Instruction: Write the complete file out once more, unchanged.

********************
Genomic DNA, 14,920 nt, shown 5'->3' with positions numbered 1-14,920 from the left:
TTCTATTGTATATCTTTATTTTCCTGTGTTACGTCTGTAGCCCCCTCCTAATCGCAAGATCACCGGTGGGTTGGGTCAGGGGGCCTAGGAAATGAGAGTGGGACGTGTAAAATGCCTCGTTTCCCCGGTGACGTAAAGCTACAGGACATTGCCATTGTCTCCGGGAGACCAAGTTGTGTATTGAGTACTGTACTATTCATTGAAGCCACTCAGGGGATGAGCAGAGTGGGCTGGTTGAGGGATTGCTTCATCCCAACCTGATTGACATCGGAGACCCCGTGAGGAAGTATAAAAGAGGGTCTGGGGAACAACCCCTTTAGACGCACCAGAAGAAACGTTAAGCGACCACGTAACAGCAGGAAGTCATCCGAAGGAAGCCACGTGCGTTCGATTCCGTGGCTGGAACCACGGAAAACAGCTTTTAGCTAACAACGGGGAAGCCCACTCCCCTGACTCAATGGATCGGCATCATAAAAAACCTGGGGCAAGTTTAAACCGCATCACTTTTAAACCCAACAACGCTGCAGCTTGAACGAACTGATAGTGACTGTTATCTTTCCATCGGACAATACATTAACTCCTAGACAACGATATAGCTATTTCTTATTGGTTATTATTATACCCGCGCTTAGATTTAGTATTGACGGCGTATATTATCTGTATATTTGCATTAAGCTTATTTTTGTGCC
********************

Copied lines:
Genomic DNA, 14,920 nt, shown 5'->3' with positions numbered 1-14,920 from the left:
TTCTATTGTATATCTTTATTTTCCTGTGTTACGTCTGTAGCCCCCTCCTAATCGCAAGATCACCGGTGGGTTGGGTCAGGGGGCCTAGGAAATGAGAGTGGGACGTGTAAAATGCCTCGTTTCCCCGGTGACGTAAAGCTACAGGACATTGCCATTGTCTCCGGGAGACCAAGTTGTGTATTGAGTACTGTACTATTCATTGAAGCCACTCAGGGGATGAGCAGAGTGGGCTGGTTGAGGGATTGCTTCATCCCAACCTGATTGACATCGGAGACCCCGTGAGGAAGTATAAAAGAGGGTCTGGGGAACAACCCCTTTAGACGCACCAGAAGAAACGTTAAGCGACCACGTAACAGCAGGAAGTCATCCGAAGGAAGCCACGTGCGTTCGATTCCGTGGCTGGAACCACGGAAAACAGCTTTTAGCTAACAACGGGGAAGCCCACTCCCCTGACTCAATGGATCGGCATCATAAAAAACCTGGGGCAAGTTTAAACCGCATCACTTTTAAACCCAACAACGCTGCAGCTTGAACGAACTGATAGTGACTGTTATCTTTCCATCGGACAATACATTAACTCCTAGACAACGATATAGCTATTTCTTATTGGTTATTATTATACCCGCGCTTAGATTTAGTATTGACGGCGTATATTATCTGTATATTTGCATTAAGCTTATTTTTGTGCC